WASHINGTON (Legal Newsline) -- The Department of Justice says R. Allen Stanford, the former board of director's chairman of Stanford International Bank, was sentenced to a prison term of 110 years for orchestrating a 20-year investment fraud scheme in which he misappropriated $7 billion from SIB to finance his personal businesses.
The case had international proportions. The governments of Antigua and Barbuda, Switzerland, the Cook Islands, the United Kingdom and the Isle of Man were all involved in the investigations and prosecution.
On March 6, Stanford, 62, was convicted on 13 of 14 counts by a federal jury following a six-week trial and approximately three days of deliberation. The jury also found that 29 financial accounts located abroad and worth approximately $330 million were proceeds of Stanford's fraud and should be forfeited.
Stanford was sentenced by U.S. District Judge David Hittner who sentenced Stanford to 20 years for conspiracy to commit wire and mail fraud, 20 years on each of the four counts of wire fraud as well as five years for conspiring to obstruct a U.S. Securities and Exchange Commission (SEC) investigation and five years for obstruction of an SEC investigation. These sentences will all run consecutively.
But he also received 20 years for each of the five counts of mail fraud and 20 years for conspiracy to commit money laundering. These will run concurrent with the other sentences.
The prosecutor in the case, William Stellmach, asked for the full 230 year sentence for which Stanford was eligible. He said Stanford's schemes dwarfed anything that Bernie Madoff did noting that Madoff kept about $250 million while Stanford kept $2 billion.
According to the DOJ, as part of Stanford's sentence, the court also imposed a personal money judgment of $5.9 billion, which is an ongoing obligation for Stanford to pay back the criminal proceeds. "The court found that it would be impracticable to issue a restitution order at this time. However, all forfeited funds recovered by the United States will be returned to the fraud victims and credited against Stanford's money judgment," according to DOJ.
Stanford's operation centered around SIB, an offshore bank he owned that was headquartered in Antigua and Barbuda. The bank sold certificates of deposit to depositors. Stanford began operating the bank in 1985 in Montserrat, the British West Indies, under the name Guardian International Bank. He moved the bank to Antigua in 1990 and changed its name to Stanford International Bank in 1994.
SIB issued CDs that typically paid a premium over interest rates on CDs issued by U.S. banks. By 2008, the bank owed its CD depositors more than $8 billion.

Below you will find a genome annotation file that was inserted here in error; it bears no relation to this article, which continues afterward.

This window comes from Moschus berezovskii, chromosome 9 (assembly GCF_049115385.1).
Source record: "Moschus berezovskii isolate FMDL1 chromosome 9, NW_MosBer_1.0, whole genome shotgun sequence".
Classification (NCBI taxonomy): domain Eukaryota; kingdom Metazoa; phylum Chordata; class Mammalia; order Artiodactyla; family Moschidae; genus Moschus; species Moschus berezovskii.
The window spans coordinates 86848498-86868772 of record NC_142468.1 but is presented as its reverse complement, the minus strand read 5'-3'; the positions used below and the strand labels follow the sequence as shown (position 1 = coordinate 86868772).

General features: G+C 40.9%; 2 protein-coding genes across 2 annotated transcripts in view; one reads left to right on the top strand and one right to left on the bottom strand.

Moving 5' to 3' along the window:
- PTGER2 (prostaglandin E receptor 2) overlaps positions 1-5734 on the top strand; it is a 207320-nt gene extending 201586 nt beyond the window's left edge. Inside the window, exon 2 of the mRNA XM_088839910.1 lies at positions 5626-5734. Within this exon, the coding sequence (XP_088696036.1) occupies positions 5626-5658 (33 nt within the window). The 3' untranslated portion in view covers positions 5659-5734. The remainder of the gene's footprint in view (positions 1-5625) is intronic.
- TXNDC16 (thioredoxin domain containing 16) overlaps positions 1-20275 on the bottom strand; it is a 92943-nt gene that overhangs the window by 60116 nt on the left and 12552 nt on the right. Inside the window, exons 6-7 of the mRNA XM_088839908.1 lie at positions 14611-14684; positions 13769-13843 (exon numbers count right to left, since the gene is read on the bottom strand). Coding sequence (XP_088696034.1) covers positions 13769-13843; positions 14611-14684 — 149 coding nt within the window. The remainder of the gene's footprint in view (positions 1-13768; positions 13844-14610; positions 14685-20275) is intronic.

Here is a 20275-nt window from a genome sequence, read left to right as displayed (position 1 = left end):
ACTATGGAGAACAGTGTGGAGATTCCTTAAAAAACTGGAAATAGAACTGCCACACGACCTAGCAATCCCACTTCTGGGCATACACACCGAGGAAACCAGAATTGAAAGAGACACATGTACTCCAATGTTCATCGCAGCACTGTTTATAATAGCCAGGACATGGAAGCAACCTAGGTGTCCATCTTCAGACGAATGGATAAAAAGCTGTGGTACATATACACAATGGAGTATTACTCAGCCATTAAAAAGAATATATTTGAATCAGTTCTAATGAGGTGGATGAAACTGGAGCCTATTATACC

SIB published annual reports and marketing brochures stating the CD proceeds were invested in highly conservative, marketable securities that were also highly liquid, meaning the bank could sell its assets and repay depositors very quickly. It also said all of its assets were globally diversified and overseen by money managers at top-tier financial institutions, with an additional level of oversight by SIB analysts based in Memphis, Tenn.
But during the trial, this declared investment strategy and management of the bank's assets was used for only about 10-15 percent of the bank's assets. Stanford diverted sent billions of dollars to companies he owned. He booked the expenditures as loans.
Stanford's businesses, operated at a loss which he compensated for by using more depositors money. These businesses were concentrated primarily in the Caribbean and included restaurants, a cricket tournament and various real estate projects. He also used the misappropriated CD money to finance a luxurious lifestyle of yachts, private planes and expensive gambling.
New CD sales were used to pay old depositors. When the financial crisis of 2008 caused a decrease in new CD sales and an increase in record redemptions, Stanford lied about personally investing $741 million in additional funds into the bank to strengthen its capital base.
He cooked the books to substantiate his false claims. Accountants inflated on paper the value of a piece of real estate SIB had purchased for $63.5 million earlier in 2008 by 5,000 percent to $3.1 billion, despite the fact there were no independent appraisals or improvements to the property.
He also paid bribes from a Swiss slush fund at Societe Generale to C.A.S. Hewlett, SIB's auditor (now deceased), and Leroy King, the then-head of the Antiguan Financial Services Regulatory Commission.
Several of his alleged co-conspirators, including: James Davis, the former chief financial officer; Laura Holt, the former chief investment officer; Gil Lopez, the former chief accounting officer; Mark Kuhrt, the former controller; and King were previously indicted by a grand jury in the Southern District of Texas according to DOJ. Davis has pleaded guilty.